Although I do not know much about this Mitreya character as you have described him and never seen that name in the Bible, I am confident it won't be Buddhist or Hindu followers that will bring forth the 'end of the world'. If you look at the religions who are and have been actively at war for millenniums, it is the same ones who warn of this character being the 'anti-christ'. Does that seem odd to you that the same states and religions who warn of this (Jews-Israel, Christians-USA/Britain, Muslims-Arab world) are the same ones who are most likely to cause a world wide destruction? Again I will post this quote as I feel it is relevant to your search for answers.

"Believe nothing, no matter where you read it, or who said it, no matter if I have said it, unless it agrees with your own reason and your own common sense. " -Buddha

[edit on 4-7-2010 by LifeIsEnergy]



posted on Jul, 4 2010 @ 10:18 AM
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Originally posted by LifeIsEnergy
reply to post by silent thunder
 


If you go and read that "attan.com" that he keeps referring us to, you will see this is where he is getting all of his knowledge about Buddhism from. Not saying he's completely wrong about everything, but it is safe to say one should not limit themselves to only one source of information, especially it being a website and being that we are discussing a 2500+ year old 'religion' that has hundreds of millions of followers.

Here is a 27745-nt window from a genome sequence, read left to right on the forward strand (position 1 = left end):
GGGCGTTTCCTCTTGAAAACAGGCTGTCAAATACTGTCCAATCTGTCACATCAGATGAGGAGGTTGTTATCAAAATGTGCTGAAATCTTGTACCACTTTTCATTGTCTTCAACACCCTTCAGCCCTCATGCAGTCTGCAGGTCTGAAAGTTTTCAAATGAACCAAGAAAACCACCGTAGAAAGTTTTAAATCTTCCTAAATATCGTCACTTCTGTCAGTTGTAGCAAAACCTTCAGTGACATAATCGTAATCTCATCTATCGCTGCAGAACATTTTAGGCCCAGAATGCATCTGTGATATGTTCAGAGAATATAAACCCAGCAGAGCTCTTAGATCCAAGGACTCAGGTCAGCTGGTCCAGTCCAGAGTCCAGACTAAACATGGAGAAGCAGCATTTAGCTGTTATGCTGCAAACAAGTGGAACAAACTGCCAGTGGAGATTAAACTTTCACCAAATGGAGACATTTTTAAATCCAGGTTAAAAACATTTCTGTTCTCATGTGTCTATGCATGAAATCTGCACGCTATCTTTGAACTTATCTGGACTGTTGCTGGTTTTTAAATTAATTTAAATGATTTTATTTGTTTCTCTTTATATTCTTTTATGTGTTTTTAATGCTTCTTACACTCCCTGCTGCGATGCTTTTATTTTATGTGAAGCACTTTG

Filosophia, Go talk to some different monks at different monastaries and ask some questions, and go buy some different books. That is, if you have not already.

"Believe nothing, no matter where you read it, or who said it, no matter if I have said it, unless it agrees with your own reason and your own common sense. " -Buddha



I hope you are not implying that this is the only source of information I am getting my knowledge from, and even if it is just one website, it has hundreds of books and articles on it. But I'm sure the majority of people will be turned away from the website at the first sight of the swastika.



posted on Jul, 4 2010 @ 10:19 AM
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Originally posted by silent thunder
reply to post by LifeIsEnergy
 


Yes, agreed.

Interesting...I was over at my "My ATS" page a moment ago and I saw this thread title again. Scanning it quickly, I read it mistakenly as "Compassion in Christianity and Buddhism" instead of "Comparison of Christianity and Buddhism."

At this point, I really wish that had been the title. Wouldn't that have been nice?

Anyway, I've said my say so I'm out of here. May all beings be released from suffering, whatever gateway they take to get there...

[edit on 7/4/10 by silent thunder]


you be the compassionate one, I refuse to lend compassion to a religion that indoctrinates children at early ages so they can corrupt their free spirit and ability to reason logically. It's not compassion , it's tolerance of evil.